Despite her vibrant art and her valiant attempt to simplify her material, Aliki's (A Medieval Feast; My Visit to the Aquarium) whirlwind tour of Olympus doesn't manage to untangle the labyrinthine legends of the mythical past. Her book falls into two sections, the first breezing through traditional Greco-Roman theogony. Some of her truncated accounts may mystify the target audience: ``Cronus married his sister Rhea, and they had many children. But Cronus was afraid that one of them might overthrow him just as he had overthrown his father. So as each child was born he swallowed it.'' By the time Cronus regurgitates his offspring, who join with Zeus to rule the universe, Aliki moves on to a series of page-long profiles of various deities. The two halves of the book just don't hang together. On the other hand, the art, which is generously interspersed with the text, provides consistency. Bountiful details adapted from Greek vase paintings and sculpture fill Aliki's stylized pencil drawings. Washes of gouache paints and colored pencils imbue the compositions with a distinctly Mediterranean sunniness. Ages 4-8. (Sept.)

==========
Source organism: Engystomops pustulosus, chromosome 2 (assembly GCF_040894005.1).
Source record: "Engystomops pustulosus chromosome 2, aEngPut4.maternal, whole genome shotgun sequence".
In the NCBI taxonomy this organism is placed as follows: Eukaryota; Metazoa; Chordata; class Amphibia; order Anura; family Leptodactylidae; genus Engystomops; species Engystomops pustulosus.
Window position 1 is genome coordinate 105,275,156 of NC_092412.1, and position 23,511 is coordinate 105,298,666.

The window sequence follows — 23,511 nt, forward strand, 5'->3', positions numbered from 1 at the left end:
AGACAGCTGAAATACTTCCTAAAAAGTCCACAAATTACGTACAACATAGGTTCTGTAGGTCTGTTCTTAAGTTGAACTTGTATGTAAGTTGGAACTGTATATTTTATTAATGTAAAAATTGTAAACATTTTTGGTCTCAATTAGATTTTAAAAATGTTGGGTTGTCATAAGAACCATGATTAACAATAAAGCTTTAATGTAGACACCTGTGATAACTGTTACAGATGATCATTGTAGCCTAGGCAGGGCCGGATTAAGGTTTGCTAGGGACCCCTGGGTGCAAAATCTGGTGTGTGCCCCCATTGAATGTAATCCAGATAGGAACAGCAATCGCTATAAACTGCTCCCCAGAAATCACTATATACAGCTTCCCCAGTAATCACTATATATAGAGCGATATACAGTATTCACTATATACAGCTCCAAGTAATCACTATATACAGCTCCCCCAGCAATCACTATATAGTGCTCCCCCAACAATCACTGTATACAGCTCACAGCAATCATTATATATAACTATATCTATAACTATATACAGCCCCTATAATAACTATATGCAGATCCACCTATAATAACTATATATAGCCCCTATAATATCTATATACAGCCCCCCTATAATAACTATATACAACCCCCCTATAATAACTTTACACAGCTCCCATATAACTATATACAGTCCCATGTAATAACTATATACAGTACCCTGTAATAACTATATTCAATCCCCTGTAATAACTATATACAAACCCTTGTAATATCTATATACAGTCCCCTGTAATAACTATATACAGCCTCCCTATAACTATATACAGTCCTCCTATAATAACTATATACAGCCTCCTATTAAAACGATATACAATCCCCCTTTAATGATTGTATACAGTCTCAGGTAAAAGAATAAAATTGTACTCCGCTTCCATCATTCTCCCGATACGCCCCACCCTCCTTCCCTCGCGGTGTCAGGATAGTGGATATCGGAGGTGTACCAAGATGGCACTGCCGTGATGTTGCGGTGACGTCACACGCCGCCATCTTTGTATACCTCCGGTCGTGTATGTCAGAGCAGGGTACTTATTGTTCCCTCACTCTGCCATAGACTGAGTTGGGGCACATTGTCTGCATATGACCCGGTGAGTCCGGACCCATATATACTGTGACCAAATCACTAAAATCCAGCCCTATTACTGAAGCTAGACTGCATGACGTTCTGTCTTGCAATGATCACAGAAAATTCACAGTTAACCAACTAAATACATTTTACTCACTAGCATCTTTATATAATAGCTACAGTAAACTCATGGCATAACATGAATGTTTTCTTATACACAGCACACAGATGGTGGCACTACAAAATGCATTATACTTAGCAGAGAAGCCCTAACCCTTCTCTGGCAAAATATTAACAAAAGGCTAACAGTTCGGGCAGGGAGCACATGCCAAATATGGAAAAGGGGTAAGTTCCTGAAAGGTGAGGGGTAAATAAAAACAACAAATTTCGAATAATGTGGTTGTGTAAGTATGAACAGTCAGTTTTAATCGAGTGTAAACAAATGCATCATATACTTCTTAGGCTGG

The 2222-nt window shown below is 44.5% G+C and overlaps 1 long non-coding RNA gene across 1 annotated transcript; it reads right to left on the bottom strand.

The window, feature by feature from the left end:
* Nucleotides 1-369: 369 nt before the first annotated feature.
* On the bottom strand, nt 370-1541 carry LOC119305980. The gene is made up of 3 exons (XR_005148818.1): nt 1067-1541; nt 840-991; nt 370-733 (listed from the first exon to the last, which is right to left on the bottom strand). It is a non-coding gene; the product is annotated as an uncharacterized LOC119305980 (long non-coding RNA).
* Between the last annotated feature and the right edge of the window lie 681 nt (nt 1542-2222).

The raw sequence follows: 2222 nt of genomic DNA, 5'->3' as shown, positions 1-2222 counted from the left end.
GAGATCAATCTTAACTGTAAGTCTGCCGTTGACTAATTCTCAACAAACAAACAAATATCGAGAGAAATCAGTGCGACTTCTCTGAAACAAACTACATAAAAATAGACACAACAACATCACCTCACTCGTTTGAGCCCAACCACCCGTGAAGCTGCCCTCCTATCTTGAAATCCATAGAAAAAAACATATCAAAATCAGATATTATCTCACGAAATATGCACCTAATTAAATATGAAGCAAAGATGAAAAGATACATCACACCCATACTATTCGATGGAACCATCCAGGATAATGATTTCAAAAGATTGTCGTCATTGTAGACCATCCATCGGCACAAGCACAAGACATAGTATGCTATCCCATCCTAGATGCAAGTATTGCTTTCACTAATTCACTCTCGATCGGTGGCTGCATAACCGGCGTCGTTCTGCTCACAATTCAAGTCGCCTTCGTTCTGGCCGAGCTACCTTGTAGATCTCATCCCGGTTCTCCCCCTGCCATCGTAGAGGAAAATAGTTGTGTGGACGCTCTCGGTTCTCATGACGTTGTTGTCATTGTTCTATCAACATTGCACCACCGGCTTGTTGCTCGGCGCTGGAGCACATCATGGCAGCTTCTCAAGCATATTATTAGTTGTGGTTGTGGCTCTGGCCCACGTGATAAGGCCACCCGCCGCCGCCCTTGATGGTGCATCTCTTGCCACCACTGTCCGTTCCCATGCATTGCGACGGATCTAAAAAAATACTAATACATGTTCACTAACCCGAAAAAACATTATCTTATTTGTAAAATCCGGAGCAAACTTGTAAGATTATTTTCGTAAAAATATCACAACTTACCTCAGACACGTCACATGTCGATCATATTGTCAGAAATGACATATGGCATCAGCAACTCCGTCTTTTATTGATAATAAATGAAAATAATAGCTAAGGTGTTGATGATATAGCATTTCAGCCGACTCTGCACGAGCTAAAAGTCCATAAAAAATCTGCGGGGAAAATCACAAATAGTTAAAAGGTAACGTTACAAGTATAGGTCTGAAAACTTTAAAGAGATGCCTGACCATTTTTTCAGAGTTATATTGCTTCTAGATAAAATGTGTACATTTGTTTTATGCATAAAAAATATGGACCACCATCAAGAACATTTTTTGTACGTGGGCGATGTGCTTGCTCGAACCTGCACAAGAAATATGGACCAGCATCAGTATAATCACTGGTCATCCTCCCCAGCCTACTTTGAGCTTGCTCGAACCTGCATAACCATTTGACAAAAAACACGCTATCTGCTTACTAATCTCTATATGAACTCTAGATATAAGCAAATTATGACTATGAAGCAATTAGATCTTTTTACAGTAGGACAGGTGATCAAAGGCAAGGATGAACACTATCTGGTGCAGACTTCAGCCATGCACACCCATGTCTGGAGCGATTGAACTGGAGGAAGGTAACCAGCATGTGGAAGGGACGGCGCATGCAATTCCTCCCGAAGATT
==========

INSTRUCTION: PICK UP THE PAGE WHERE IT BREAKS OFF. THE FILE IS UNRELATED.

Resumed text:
Reviewed on: 10/03/1994 Release date: 01/01/1900 Genre: Children's
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